Vassily Ivanchuk is $10,000 richer after comprehensively outplaying Etienne Bacrot in the final of the 2015 ACP Masters in Ashdod, Israel. The 12-player rapid tournament started with two group stages, where the likes of Richard Rapport, Dmitry Jakovenko and 14-year-old Sam Sevian left the competition. We might have had a very different final, since Boris Gelfand lost on time in Armageddon and Ian Nepomniachtchi missed a gilt-edged chance to beat Ivanchuk.
The ACP (Association of Chess Professionals) Masters has been described as the strongest invitational chess tournament ever held in Israel. Scheduled from 7-10 December, to coincide with the Chanukah holiday, it gathered an impressive line-up and also tried out some new technology.
To broadcast games live tournaments currently rely on DGT electronic chessboards, which are elegant and usually very reliable, but also prohibitively expensive for all but major events. The new system, from an Israeli company called Chess Vision, is an app that can be installed in a phone or other device and, if the arbiter lets you mount the phone above the board, it uses image processing software to identify the moves and produce a PGN. It might open up a lot more of the world’s games to online broadcasts and databases (or simply be fun for home use) though it’s not yet perfect – e.g. for this tournament it would have been great to preserve the move times that other broadcast solutions retain.
But let’s get to the chess! They started with two groups of six players, who played one rapid game (15 minutes + 10 seconds a move) against each other player in the group. The top two would qualify for the semifinals. Note you can click on any result in the crosstables to replay the action, or follow these links: A Group, B Group, Semifinal & Final.
The most intriguing player in this group was perhaps Sam Sevian, only 14 years old and a clear star of the future.
He faced a tough start against Ian Nepomniachtchi and lost his final two games, but between that he beat Kiril Georgiev (a late replacement for Baskaran Adhiban, unable to fly due to flooding in Chennai) and the group’s top-rated player Dmitry Jakovenko. 39…Re8? wasn’t the best move in the position:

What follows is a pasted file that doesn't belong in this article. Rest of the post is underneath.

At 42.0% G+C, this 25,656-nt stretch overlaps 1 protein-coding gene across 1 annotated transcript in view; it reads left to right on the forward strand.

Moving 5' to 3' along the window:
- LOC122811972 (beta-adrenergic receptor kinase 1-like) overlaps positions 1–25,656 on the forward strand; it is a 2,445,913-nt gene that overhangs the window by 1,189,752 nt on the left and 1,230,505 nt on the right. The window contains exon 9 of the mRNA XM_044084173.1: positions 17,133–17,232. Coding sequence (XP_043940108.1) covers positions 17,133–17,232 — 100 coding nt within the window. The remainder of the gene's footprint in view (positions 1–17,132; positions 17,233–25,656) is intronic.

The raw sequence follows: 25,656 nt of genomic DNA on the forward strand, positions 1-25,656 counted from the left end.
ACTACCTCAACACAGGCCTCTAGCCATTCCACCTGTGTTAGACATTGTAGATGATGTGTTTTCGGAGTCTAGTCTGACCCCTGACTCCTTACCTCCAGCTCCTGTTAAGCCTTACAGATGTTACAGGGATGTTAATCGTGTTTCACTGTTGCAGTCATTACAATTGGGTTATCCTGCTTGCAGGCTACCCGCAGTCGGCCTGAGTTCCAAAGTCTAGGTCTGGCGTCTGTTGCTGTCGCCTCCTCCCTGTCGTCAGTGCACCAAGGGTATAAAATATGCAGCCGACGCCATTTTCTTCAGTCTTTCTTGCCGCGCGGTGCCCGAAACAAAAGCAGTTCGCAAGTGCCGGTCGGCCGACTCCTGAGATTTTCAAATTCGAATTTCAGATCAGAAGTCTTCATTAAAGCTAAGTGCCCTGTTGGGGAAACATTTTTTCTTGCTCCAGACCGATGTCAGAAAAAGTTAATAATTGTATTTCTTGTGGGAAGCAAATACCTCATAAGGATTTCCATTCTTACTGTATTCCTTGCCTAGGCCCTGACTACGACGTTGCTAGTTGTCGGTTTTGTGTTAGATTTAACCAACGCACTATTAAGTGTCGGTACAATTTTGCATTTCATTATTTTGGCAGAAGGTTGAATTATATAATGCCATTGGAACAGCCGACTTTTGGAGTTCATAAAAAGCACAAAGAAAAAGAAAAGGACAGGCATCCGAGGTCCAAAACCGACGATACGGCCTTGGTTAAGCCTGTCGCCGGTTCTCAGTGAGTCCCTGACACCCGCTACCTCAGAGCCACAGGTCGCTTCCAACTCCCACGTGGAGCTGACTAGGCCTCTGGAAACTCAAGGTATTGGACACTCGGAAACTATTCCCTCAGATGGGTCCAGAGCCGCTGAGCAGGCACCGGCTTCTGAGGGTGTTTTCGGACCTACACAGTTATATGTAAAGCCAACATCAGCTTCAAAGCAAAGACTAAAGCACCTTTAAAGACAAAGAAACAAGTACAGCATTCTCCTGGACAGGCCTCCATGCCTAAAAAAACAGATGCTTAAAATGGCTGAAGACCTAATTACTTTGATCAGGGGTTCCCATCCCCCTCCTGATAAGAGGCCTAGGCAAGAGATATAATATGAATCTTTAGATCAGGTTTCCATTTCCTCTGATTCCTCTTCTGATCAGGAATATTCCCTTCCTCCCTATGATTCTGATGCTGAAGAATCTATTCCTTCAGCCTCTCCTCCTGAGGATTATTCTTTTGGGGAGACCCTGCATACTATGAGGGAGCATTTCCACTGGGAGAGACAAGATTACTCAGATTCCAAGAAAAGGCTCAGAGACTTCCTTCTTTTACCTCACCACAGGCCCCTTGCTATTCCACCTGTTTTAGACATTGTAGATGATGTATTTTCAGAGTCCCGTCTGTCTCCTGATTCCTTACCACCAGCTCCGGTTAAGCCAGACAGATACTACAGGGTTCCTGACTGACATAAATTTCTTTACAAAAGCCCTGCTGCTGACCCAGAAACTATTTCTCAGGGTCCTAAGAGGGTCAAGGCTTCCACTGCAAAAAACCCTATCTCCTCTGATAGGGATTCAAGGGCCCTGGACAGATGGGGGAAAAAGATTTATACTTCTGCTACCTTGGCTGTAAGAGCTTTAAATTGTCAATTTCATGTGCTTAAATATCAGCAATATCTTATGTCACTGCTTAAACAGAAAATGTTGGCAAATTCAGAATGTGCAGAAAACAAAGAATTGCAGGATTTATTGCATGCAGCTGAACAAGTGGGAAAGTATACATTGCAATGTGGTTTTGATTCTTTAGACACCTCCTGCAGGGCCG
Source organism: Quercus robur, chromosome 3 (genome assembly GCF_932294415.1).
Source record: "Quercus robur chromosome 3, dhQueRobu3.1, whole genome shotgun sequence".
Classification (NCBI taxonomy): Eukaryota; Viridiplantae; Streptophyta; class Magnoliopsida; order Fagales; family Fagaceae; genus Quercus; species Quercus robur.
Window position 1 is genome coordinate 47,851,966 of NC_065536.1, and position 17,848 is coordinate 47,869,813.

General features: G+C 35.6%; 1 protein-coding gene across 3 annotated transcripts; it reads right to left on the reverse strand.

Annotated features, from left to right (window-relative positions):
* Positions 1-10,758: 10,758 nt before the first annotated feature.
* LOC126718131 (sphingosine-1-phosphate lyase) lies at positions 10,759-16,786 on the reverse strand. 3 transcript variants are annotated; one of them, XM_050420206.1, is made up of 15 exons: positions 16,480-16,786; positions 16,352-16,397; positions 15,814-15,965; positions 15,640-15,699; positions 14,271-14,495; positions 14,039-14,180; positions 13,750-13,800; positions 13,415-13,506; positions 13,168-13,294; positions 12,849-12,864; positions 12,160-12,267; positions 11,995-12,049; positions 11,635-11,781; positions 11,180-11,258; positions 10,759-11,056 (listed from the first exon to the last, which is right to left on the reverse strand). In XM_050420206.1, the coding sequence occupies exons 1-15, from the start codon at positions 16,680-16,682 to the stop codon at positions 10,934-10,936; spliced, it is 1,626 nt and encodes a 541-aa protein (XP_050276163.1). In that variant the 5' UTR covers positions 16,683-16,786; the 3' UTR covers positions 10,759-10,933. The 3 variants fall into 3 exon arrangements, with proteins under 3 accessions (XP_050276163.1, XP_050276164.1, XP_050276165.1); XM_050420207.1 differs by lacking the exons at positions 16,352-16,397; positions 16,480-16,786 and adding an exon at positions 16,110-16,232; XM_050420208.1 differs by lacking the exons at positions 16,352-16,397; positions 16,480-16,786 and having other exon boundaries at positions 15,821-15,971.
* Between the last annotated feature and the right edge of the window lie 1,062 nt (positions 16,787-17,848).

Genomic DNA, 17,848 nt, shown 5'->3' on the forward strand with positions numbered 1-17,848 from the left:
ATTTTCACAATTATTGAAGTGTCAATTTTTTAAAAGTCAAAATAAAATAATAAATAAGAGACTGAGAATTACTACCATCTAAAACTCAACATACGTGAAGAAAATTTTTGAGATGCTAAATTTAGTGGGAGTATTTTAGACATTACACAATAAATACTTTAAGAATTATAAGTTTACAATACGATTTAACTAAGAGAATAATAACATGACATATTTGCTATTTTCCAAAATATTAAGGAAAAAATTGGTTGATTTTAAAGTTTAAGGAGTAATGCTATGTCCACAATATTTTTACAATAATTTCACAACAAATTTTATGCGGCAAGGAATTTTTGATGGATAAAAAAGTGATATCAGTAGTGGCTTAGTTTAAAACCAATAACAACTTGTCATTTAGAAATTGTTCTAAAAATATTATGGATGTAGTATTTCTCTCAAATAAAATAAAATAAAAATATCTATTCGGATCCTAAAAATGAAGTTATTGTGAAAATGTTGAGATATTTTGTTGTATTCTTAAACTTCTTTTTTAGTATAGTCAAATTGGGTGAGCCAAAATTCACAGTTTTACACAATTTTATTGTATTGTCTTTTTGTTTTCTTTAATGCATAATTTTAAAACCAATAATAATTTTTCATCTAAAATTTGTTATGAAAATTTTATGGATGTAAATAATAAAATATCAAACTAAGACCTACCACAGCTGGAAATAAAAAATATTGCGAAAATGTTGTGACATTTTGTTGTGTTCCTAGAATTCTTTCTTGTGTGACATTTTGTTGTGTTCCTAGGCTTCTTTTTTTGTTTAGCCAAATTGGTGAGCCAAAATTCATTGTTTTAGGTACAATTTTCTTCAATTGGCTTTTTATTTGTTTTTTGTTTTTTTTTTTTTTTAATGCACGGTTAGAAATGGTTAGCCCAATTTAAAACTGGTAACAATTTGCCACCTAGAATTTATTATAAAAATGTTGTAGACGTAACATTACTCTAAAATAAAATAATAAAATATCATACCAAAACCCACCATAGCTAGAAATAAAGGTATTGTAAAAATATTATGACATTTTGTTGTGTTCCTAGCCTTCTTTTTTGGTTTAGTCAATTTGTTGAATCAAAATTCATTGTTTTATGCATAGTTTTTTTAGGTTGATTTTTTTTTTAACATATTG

Sam spotted 40.Nd6! and it’s game over. 40…Rf8 41.Nc8+ followed, and Dmitry resigned, since it’s mate-in-2: 41…Kc5 42.Bg1+ (no escape) 42...Nd4 43.Bxd4#
So it was good news for local chess fans, with Boris Gelfand topping the table alongside Ian Nepomniachtchi.
The B Group saw less to cheer for local fans, with Israel's Ilia Smirin and Emil Sutovsky on the bottom of the table, but the competition was enormously strong. Fan-favourites Richard Rapport and Pavel Eljanov were also knocked out, with Eljanov beaten by a Bacrot attack which was objectively unsound but tough to parry at such an accelerated time control. First he went astray, then 29.Bf2? was definitely not the way to cover the check:
29…Rxd3! was the start of the end – of course 30.Qxd3 would run into 30…Qxf2#
Although Ivanchuk and Bacrot both qualified it’s worth noting for later that Ivanchuk beat Bacrot with the black pieces and finished in clear first place.
Now the remaining players switched to a World Cup-style knockout for the semifinals:
The format was two rapid games, then in case of a tie two
blitz games (3 minutes + 2 second increment) and finally Armageddon, though Ivanchuk
and Nepomniachtchi had no need for all that. In the first game Nepomniachtchi
sacrificed a knight for two pawns in a tough position and got just enough
compensation to hold a draw. In the second… well, this was the one that got
away for Ian!
29.Rd1! Qe6 30.Rd7!! wins on the spot, since both h7 and the knight on c7 are hit. Instead Nepomniachtchi went for 29.Ng4? and soon went from equal to lost after trying out a similar tactic in a position where it simply didn’t work.
The other match was one of those World Cup-style classics where every game was decisive – and indeed won by White - but the final Armageddon was hard to take for Israeli fans.
Boris Gelfand had Black and only needed a draw to qualify, but soon went on to build up an absolutely overwhelming position. He wasn’t going to lose on the position, but he did lose… on time. Here’s the final position that Etienne Bacrot won with the white pieces:
It seemed almost as if Ivanchuk was out for revenge for 40-something chess players everywhere, since he gave Bacrot no chance in the final:
First a neat-little tactic made it clear he was winning a four-rook ending:
37.Re1+ Kd5 38.Rd7+ Ke6 (38…Kc6 39.Rxe5 Kxd7 40.Rxa5 is no better) 39.Re7+ Kxe7 40.Rxe5+ Kf6 41.Rxa5.
Then in the second game Bacrot’s early pawn push to h6 backfired, as Ivanchuk was soon on the attack. The only surprise was how long Bacrot held on. He even got to queen a pawn, but Vassily had queened first and in the final position it’s mate-in-4:
Vassily Ivanchuk may not be a byword for pragmatism, but he made no mistake in the final game. Bacrot had to win on demand to prolong the match, but instead found himself clearly worse. The Ukrainian was winning in the final position, but was more than happy to take a draw by perpetual check.
No Ivanchuk moment was visible on the video of the final game…
…but it was another great reminder of chess class from many people’s favourite chess legend. Ivanchuk's Ukrainian teammate hopes this is merely the start of great things to come:
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